For new economies to emerge, and breakthroughs to be made, we need multi-specialised lateral thinkers who can connect the dots in unexpected ways. We need contemporary Leonardos. We need 21st century polymaths.

Tech companies such as Google understand this, and look for ways to expose their employees to methods of thinking that fall outside their immediate experience. Talks at Google was launched precisely for this reason. The programme invites fantasy writers, top chefs, fringe comedians, and popular musicians into Google HQ to talk about their art.

Last year saw Micheal Moore critiquing US international strategy in “Where to Invade Next”, cast members of the West End’s The Illusionist revealing insights into the world of magic, and Magnus Nilsson sharing the nuances of Nordic food culture. Talks at Google serves as a forum for internal enrichment, with an expectation that encountering the myriad ways in which the minds of its presenters are wired will jolt its employees into thinking outside of the box.

This sort of cross-pollination isn’t limited to the tech giants either. It’s a big deal in research. Major UK and EU funding bodies such as Horizon 2020 and the Arts and Humanities Research Council prioritise interdisciplinary collaboration, looking favourably on bids that cut across fields of study. Some of this year’s “hot themes” that bring together scientists, designers, artists and technologists collide virtual reality with heritage, smart device app development with healthcare, and big data with climatology. The success of such research relies on open minded, inquisitive people who know enough about one another’s disciplines to find meaningful points of synergy.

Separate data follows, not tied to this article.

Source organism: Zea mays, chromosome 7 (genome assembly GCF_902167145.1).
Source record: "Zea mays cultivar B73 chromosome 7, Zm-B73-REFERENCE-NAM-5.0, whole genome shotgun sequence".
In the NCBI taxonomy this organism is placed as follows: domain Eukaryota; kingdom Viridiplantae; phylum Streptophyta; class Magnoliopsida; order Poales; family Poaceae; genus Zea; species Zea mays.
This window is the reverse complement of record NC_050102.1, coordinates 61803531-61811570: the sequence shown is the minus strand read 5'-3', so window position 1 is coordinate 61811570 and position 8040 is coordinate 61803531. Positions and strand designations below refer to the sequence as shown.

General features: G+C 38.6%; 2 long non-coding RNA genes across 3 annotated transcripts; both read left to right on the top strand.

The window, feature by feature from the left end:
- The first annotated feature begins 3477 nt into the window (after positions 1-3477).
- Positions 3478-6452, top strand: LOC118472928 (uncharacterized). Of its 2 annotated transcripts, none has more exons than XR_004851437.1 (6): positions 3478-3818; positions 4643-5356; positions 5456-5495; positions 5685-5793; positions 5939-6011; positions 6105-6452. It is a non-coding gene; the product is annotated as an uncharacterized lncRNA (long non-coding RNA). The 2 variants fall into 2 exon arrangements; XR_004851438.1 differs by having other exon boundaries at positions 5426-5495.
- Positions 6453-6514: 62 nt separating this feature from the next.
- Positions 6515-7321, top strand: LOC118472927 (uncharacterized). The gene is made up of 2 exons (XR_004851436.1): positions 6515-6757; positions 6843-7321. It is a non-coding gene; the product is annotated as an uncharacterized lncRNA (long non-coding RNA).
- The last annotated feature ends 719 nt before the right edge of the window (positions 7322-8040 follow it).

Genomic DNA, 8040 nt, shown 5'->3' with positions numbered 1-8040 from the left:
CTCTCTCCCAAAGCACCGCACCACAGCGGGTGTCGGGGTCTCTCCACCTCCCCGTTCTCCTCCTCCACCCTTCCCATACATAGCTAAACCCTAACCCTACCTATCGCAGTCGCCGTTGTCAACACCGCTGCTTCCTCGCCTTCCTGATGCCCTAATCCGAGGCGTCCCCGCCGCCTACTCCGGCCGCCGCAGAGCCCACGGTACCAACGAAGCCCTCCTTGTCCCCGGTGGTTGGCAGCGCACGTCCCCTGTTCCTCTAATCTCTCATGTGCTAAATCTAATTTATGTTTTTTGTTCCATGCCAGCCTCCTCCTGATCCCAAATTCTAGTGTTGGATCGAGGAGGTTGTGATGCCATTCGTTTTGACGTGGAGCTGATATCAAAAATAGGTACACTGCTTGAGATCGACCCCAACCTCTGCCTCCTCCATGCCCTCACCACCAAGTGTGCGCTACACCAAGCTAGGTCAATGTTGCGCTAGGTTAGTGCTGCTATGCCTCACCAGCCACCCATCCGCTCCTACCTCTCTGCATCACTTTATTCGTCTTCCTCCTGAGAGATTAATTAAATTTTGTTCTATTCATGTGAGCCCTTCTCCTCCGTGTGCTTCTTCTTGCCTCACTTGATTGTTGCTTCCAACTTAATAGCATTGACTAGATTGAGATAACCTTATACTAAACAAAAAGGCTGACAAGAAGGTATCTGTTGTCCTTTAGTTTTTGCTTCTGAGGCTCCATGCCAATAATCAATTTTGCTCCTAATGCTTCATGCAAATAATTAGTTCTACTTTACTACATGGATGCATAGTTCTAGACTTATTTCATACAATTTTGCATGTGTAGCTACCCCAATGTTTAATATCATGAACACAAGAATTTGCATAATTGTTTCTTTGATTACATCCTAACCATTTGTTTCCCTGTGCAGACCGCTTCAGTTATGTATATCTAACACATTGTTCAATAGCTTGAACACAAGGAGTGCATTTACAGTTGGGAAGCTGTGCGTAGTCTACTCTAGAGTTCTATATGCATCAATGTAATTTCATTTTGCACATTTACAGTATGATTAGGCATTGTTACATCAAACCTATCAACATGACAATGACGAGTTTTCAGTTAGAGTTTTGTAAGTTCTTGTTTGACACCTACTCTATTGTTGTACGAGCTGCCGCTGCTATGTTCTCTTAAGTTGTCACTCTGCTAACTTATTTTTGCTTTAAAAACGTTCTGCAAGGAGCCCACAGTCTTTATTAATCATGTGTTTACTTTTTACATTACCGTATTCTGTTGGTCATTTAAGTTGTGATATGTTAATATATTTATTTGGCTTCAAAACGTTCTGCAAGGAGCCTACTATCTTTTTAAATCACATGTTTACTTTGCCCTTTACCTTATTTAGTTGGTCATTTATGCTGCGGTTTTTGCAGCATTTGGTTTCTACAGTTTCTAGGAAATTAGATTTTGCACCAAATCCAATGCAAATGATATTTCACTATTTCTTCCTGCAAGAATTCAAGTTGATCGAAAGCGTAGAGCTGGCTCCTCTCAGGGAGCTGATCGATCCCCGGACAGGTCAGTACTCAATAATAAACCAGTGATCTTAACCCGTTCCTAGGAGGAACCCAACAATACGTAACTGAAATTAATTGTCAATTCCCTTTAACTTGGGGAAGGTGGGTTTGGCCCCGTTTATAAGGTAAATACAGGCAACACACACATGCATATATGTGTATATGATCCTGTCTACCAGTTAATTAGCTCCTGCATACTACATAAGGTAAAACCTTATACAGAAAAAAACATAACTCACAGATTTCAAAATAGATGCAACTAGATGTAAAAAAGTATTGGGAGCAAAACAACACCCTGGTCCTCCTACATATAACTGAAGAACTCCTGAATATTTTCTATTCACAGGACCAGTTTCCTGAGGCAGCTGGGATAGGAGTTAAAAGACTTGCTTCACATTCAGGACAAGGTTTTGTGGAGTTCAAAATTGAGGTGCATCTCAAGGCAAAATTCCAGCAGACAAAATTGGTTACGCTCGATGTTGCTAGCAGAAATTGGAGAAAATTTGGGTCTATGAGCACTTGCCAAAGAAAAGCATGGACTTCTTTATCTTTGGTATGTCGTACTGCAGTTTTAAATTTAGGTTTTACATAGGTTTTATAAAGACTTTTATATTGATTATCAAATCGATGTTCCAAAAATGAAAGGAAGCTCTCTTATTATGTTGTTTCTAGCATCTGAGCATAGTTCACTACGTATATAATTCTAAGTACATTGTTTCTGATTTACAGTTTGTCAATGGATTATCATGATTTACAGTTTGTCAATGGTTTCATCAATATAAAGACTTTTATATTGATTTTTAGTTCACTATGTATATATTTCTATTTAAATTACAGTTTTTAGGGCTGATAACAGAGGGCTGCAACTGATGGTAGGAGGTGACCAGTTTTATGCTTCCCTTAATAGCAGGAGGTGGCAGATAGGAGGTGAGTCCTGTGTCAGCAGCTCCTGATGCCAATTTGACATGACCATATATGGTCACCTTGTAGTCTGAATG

Our universities should strive to nurture this type of individual. One that rejects the frankly artificial confines that currently exist. One that has the ability to identify novel resonances between disciplines that others just don’t see.

Polymathism in the 21st century is no longer about “mastering” multiple fields of study, nor is it about being a generalist. It’s about acquiring a set of critical attributes that allow one to excel across subject areas as opportunities occur, and to negotiate interdisciplinary collaboration with a critical eye, and an informed outlook.

The Conversation

Lee Scott does not work for, consult, own shares in or receive funding from any company or organization that would benefit from this article, and has disclosed no relevant affiliations beyond the academic appointment above.

25 Apr 12:17

"Nantes: Mécontent de la quiche aux épinards, il tente de faire la peau à sa belle-fille"

“Nantes: Mécontent de la quiche aux épinards, il tente de faire la peau à sa belle-fille”

- 20Minutes (à cause de Patrick)
25 Apr 11:22


Lucas Vigroux

Belle qualité de masque

gnMm9TlUn trio aperçu à Monsterpalooza

25 Apr 08:28

A chacun ses fantasmes mon bon monsieur


21 Apr 14:24


Lucas Vigroux

oh oui! Qualité NRF


Un montage prestige posté par la discothèque O'Klub pour promouvoir sa soirée spéciale sextoys. Ne manquez pas ce rendez-vous.